So far I’ve talked a bit about having disabilities but how do they affect me as a musician, in terms of the work I actually create?
To answer that, I’ve put together a podcast of songs I’ve written that I consider to stem from my disabilities interspersed with my good friend Felix Hunt, who plays in one of the two bands I’m in – the Count of Chateau Noir – interviewing me about the songs and what made me write them.
This is quite an in-depth discussion and I’ve taken a decision not to edit too much to allow it to remain fairly in-depth but I realise, because of the level of detail, it may not be for everyone. But, if you are interested in songwriting or disability issues or anything like that, I think we do have an interesting discussion – especially around The Yellow Castle on the Hill.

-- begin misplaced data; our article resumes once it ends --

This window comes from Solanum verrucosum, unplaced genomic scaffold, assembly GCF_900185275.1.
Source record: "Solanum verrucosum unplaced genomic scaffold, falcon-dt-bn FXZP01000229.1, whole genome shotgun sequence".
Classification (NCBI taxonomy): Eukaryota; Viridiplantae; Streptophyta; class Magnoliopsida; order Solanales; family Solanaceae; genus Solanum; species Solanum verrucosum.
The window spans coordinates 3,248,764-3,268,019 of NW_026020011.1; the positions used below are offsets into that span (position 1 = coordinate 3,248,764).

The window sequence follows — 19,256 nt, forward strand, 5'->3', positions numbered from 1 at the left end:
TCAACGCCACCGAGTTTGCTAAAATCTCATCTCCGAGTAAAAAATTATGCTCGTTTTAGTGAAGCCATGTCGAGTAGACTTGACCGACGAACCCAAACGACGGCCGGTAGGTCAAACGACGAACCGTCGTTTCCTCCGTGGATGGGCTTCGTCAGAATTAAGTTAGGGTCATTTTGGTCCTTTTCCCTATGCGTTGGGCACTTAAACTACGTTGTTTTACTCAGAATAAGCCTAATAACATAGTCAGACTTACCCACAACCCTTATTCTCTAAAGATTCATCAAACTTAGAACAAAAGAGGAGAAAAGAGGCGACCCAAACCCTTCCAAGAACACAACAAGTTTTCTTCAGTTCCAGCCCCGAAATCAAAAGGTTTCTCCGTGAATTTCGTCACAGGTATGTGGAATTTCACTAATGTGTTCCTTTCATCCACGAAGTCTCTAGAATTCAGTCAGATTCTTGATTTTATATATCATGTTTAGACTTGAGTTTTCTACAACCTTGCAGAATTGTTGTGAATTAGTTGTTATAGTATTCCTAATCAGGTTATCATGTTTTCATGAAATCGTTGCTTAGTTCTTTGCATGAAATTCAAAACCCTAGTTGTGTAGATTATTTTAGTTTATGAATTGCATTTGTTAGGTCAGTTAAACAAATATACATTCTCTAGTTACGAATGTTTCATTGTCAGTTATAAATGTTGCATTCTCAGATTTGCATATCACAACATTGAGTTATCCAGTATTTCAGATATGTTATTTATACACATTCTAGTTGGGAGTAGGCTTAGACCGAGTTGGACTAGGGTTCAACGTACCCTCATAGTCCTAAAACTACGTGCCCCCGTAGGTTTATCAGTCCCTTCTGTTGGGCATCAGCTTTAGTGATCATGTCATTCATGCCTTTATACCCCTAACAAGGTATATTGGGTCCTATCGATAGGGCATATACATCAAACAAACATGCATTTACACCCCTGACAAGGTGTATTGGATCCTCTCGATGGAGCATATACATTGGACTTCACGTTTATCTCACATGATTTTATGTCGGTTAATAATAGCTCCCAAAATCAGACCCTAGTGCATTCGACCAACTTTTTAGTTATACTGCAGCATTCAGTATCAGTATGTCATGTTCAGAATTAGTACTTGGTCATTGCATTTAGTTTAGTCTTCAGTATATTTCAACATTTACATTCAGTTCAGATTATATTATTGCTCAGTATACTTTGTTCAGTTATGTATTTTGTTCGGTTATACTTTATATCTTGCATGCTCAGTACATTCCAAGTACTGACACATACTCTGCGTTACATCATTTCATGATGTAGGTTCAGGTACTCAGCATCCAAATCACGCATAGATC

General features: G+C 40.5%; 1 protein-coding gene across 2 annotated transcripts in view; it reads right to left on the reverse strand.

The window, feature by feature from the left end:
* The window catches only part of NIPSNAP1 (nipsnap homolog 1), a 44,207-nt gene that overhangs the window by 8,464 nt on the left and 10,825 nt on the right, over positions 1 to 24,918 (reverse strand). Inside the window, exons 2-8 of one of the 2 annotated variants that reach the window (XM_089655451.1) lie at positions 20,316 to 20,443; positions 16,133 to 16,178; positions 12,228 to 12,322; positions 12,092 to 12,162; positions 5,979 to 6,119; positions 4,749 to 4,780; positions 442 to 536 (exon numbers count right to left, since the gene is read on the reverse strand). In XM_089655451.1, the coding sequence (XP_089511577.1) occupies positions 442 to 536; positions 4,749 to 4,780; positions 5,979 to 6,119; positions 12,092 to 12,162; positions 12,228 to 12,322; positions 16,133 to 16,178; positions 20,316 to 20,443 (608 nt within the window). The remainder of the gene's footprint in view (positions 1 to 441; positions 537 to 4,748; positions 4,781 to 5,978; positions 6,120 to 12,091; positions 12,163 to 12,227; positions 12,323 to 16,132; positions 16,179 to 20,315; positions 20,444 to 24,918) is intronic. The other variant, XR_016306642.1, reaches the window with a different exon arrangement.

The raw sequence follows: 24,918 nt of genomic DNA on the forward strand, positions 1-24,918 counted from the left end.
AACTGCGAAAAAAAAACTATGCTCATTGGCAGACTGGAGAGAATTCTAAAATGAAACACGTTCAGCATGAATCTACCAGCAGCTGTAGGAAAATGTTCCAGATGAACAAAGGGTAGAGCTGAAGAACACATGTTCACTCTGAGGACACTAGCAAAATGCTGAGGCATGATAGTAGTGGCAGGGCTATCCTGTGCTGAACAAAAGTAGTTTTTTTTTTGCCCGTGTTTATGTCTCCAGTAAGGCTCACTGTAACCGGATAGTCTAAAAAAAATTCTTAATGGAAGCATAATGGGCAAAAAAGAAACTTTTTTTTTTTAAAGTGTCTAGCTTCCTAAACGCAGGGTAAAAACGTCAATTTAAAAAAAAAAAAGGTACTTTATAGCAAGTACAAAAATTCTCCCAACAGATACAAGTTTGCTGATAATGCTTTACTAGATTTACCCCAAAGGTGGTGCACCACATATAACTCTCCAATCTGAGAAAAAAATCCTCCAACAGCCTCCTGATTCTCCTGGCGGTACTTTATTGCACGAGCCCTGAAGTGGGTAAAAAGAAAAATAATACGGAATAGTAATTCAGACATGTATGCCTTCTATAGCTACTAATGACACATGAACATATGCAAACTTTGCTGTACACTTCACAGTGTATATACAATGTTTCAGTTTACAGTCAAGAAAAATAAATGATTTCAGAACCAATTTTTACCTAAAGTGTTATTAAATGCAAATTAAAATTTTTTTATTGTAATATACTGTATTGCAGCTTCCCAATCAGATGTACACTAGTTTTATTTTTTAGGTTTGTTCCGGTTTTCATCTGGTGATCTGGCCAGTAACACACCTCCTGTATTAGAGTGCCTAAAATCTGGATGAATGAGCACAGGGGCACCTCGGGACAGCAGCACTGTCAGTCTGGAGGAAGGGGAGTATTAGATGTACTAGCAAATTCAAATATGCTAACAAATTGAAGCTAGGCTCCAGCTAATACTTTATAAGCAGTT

Anyway, here it is:
Quick Footnote on the Yellow Castle on the Hill
During The Yellow Castle on the Hill – which the only one of the songs on the list that is overtly about the treatment of disability on the whole, rather than any kind of personal confessional – I talk about the history of Stoke Park Hospital in Bristol (i.e. the Yellow Castle in the song). Stoke Park was a hospital for people with learning disabilities and there is a short documentary here which is worth watching, put together by a theatre group working with people with learning disabilities on the history of the hospital. It’s a pretty powerful and damning description of the conditions in institutions for people with Learning Disabilities for much of the 20th Century and pretty much gives the whole context of the song. As a newspaper headline in this documentary says, “these are all somebody’s sons and daughters” and the conditions endured by certain human beings in this country until relatively recently are one of the great unspoken human rights issues of the 20th Century.